A Little Bit of Cinquefoil Magic*
She looks like a strawberry... but with five serrated leaflets per leaf with scattered hairs on the veins and margins... and a lovely solitary five-petaled yellow flower that closes up at night, opening in the warmth of the morning sun. Potentilla canadensis is her name, or dwarf Cinquefoil, belonging to the genus Potentilla among over 300 species of plants, and in the rose family. This native Cinquefoil can be found across the eastern U.S. in disturbed, dry soils.
Her young shoots and leaves are edible, wonderful in salad or cooked.
Medicinally, an infusion or strong tea made from her highly tannic leaves is used as an astringent, antiseptic, and tonic - as a mouthwash for thrush, to treat dysentery or diarrhea. A stronger decoction has been used to pour over infections and to soothe inflamed skin, including inflammation in the mouth. The fresh juice is also mixed with honey to soothe a hoarse or dry throat, and the powdered root is used to stop bleeding. Cinquefoil can also be tinctured to treat a variety of ailments. Some sources support the use of flowers as well as the roots, shoots, and greens.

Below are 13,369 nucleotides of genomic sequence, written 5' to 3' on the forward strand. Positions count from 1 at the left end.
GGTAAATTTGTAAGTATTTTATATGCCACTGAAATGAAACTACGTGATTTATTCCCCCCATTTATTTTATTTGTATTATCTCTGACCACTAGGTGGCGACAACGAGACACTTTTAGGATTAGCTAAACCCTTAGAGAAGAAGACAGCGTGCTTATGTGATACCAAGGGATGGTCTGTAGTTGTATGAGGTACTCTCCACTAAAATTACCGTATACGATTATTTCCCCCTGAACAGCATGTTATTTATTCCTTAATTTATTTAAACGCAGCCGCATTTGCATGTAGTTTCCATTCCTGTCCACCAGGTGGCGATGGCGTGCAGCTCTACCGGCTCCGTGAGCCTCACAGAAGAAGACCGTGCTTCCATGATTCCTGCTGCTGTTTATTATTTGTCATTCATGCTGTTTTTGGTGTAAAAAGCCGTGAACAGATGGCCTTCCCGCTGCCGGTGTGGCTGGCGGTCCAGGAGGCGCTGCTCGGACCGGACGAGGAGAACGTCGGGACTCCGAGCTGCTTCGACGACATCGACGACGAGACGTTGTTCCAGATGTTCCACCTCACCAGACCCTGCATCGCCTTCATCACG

Cinquefoil also has a rich history of magical use. According to some sources, the Natchez would give the plant to a person who was bewitched. In Medieval Europe, Cinquefoil was used for a number of magical uses, including protection, success while fishing, and often... as an ingredient in love potions. The five-petaled flower has also been used as a symbol of the five-senses and of a person who had achieved mastery over the self, exhibiting the qualities of strength, power, honor, and loyalty. Hence, many medieval knights worked to earn the right to emblazon the Cinquefoil's five-fingered leaf symbol on their shield. The flower was also often used in the architecture of numerous churches built in Normandy and Brittany from the 9th to 14th centuries.
She is a powerful plant with a rich history, and I invite you to get to know her... especially as she is likely dwelling close by. As always, please do your own research, use caution, and follow your intuition!
For the wild in us all!
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